I have been very busy supporting COVID-19 prevention activities and not had the time to post any observations these past 2 months. Our lockdown has been partially relaxed this week and I took the car out to use as hide very near our home. A pair of Greater Painted-snipe (Rostratula benghalensis) have been living at this urban site, a large drain/ditch, for many years; first seen here in 2012. I was able to observe them feeding today for 1.5 hours (7.30-9.00am). The birds were aware of my presence but tolerate me in the car. However I am sure their behaviour was altered by my presence.
I would like to share some observations:
- The female is generally the more careful and protective of the two; as we see with male birds in other species. She was more cautious in coming out to feed than the male. They were initially feeding behind vegetation but an Asian Water Monitor (Varanus salvator) that swam in their direction pushed them towards me and into the open. The Asian Water Monitor did not appear to threaten them.
- Although both birds were in quite a deep ditch, they are mindful of their surroundings. They retreated immediately into the vegetation (Ipomoea aquatic and a long grass species) when a dog barked or a Yellow Vented Bulbul (Pycnonotus goiavier analis) gave a warning call.
- Feeding was accompanied, in the female, by frequent tail and body bobbing. It could have been a sign of anxiety at my presence.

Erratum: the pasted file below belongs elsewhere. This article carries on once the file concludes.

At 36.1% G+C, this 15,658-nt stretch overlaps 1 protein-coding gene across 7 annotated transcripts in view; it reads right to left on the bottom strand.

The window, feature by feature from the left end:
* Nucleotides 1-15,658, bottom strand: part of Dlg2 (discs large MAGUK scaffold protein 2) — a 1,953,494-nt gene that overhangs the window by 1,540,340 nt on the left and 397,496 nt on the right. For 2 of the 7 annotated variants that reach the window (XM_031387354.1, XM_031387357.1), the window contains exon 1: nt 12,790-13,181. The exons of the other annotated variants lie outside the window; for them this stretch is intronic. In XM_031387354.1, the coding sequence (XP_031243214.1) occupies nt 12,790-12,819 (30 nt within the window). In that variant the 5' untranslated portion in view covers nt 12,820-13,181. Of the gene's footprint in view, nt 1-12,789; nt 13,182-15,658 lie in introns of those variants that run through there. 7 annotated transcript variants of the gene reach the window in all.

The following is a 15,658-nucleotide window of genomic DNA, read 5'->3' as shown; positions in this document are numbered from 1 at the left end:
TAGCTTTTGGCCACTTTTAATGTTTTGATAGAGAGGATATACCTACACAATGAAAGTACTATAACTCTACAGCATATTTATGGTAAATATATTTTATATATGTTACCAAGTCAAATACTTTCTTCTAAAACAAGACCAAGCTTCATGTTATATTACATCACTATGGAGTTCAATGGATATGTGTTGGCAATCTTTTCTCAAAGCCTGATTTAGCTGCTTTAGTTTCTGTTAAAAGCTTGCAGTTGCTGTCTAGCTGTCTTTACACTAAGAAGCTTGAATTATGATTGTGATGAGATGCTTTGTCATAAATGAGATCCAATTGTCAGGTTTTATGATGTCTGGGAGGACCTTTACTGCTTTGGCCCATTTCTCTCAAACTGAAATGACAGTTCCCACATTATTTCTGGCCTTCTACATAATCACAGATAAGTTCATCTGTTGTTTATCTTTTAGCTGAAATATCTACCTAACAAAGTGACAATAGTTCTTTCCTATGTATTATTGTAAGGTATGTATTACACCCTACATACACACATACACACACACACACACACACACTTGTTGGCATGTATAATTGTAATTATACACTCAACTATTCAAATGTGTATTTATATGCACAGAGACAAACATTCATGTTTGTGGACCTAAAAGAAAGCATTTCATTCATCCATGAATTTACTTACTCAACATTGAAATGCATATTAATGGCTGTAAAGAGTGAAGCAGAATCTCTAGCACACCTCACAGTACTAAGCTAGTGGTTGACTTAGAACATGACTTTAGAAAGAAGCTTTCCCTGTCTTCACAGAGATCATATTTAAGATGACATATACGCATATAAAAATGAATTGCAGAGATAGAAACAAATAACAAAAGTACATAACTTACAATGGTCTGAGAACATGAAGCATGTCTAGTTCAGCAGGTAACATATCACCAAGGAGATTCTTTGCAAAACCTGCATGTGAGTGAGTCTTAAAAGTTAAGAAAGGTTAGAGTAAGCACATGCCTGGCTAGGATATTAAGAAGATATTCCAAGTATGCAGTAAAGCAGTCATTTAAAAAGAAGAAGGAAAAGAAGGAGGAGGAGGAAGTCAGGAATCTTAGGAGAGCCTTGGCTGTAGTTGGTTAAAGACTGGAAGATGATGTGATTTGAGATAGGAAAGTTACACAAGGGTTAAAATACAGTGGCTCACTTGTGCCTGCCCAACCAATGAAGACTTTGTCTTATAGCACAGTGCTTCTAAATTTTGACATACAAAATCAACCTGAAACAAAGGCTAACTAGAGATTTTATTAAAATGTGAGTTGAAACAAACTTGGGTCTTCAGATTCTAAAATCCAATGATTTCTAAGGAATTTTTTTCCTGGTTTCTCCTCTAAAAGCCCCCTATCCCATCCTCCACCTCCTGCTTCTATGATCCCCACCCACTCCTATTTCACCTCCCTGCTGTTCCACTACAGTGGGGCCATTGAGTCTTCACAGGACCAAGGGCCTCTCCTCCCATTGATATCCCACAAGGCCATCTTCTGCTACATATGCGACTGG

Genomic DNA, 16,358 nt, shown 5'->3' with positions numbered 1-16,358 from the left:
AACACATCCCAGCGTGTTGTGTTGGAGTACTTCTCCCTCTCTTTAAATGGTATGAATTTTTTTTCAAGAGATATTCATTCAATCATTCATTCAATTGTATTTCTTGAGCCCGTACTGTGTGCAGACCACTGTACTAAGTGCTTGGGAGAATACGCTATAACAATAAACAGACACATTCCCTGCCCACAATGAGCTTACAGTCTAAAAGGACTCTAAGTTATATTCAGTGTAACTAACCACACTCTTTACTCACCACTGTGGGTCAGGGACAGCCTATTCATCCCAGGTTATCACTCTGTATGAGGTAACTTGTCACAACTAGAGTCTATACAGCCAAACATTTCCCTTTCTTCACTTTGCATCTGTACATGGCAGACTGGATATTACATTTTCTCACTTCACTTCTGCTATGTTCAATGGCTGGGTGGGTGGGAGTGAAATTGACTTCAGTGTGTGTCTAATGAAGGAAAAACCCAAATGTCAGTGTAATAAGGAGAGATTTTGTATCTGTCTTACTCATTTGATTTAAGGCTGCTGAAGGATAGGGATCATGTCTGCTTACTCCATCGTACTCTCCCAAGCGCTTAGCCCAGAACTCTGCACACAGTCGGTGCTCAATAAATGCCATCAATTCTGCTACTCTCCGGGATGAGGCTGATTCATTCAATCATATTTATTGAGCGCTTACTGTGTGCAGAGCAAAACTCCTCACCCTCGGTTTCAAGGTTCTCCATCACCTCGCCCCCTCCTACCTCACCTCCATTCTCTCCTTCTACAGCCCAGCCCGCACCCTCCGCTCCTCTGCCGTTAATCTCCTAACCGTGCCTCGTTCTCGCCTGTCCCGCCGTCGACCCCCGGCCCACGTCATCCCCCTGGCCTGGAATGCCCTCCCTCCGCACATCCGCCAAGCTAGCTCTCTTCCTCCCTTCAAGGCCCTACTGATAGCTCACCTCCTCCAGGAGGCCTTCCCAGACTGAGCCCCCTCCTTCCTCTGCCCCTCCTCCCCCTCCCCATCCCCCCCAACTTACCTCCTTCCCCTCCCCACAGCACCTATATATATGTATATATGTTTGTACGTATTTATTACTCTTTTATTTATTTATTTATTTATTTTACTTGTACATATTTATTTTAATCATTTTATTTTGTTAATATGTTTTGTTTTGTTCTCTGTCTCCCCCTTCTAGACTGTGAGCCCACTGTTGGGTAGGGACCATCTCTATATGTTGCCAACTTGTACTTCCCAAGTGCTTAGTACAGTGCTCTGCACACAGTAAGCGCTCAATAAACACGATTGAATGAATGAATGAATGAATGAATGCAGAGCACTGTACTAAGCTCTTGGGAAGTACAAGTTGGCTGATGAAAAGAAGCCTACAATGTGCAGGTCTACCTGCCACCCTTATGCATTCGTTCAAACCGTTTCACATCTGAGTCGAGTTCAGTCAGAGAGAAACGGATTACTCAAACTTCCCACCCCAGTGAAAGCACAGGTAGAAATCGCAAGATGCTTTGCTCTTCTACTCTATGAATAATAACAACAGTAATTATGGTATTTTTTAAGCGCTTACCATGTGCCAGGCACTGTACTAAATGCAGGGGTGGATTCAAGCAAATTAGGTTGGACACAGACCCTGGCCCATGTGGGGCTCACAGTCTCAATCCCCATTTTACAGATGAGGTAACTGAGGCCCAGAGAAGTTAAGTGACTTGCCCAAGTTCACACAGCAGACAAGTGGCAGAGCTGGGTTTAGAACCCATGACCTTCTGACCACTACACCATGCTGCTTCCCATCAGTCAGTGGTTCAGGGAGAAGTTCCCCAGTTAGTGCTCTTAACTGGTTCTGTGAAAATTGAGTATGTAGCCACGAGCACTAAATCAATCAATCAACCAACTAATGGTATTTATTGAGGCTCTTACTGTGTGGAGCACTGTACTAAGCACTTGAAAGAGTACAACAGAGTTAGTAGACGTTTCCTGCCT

- Feeding includes probing into soft mud, probing with beak closed on the ‘stream’ bed and sweeping a partly open bill through the shallow water (‘scything action of bill”). Prey is obtained in both shallow waters were the eyes are kept open and deeper waters where the eyes are closed. The head can be completely submerged under water.
- The primary prey I saw them take were small snails. These were consumed in in large volumes and rapidly (every 10-20 seconds).
- They swallowed snails adroitly. I am uncertain how the snail travels up the beak so rapidly and smoothly. There was no tilt of the head backwards to aid food entry. I suspect the tongue is used to pull the food backwards (a composite of one feeding episode can be seen in one of the images above).
- At times they would pause from feeding to preen, stand on one foot and ever shut eyes for a short while. When I left at 9.00am they had stopped feeding.
Wells (1999) says “no local information on diet” but notes their crepuscular behaviour. Kirwan (2020) says they are omnivorous, eating “insects, snails, earthworms, crustaceans and also seeds (variety of grasses, rice and millet)….. May feed extensively on seeds, but few precise data on dietary preferences collected to date.”
I took a number of videos using a Nikon 900 and some segments extracted to show the feeding behaviour is available here: https://youtu.be/KLVEnn5ncHY
Wells, D.R. (1999). The birds of the Thai-Malay Peninsula: Vol. 1 (Non-Passarines). Christopher Helm, London.
Kirwan, G. M. (2020). Greater Painted-Snipe (Rostratula benghalensis), version 1.0. In Birds of the World (J. del Hoyo, A. Elliott, J. Sargatal, D. A. Christie, and E. de Juana, Editors). Cornell Lab of Ornithology.
Amar-Singh HSS (Dato’ Dr)
Ipoh, Perak, Malaysia
Location: Ipoh, Perak, Malaysia
Habitat: Urban environment
Date: 7th May 2020
Equipment: Equipment: Nikon D500 SLR with Nikon AF-S 105mm f/2.8G VR IF-ED (Nikon 900 for videos)
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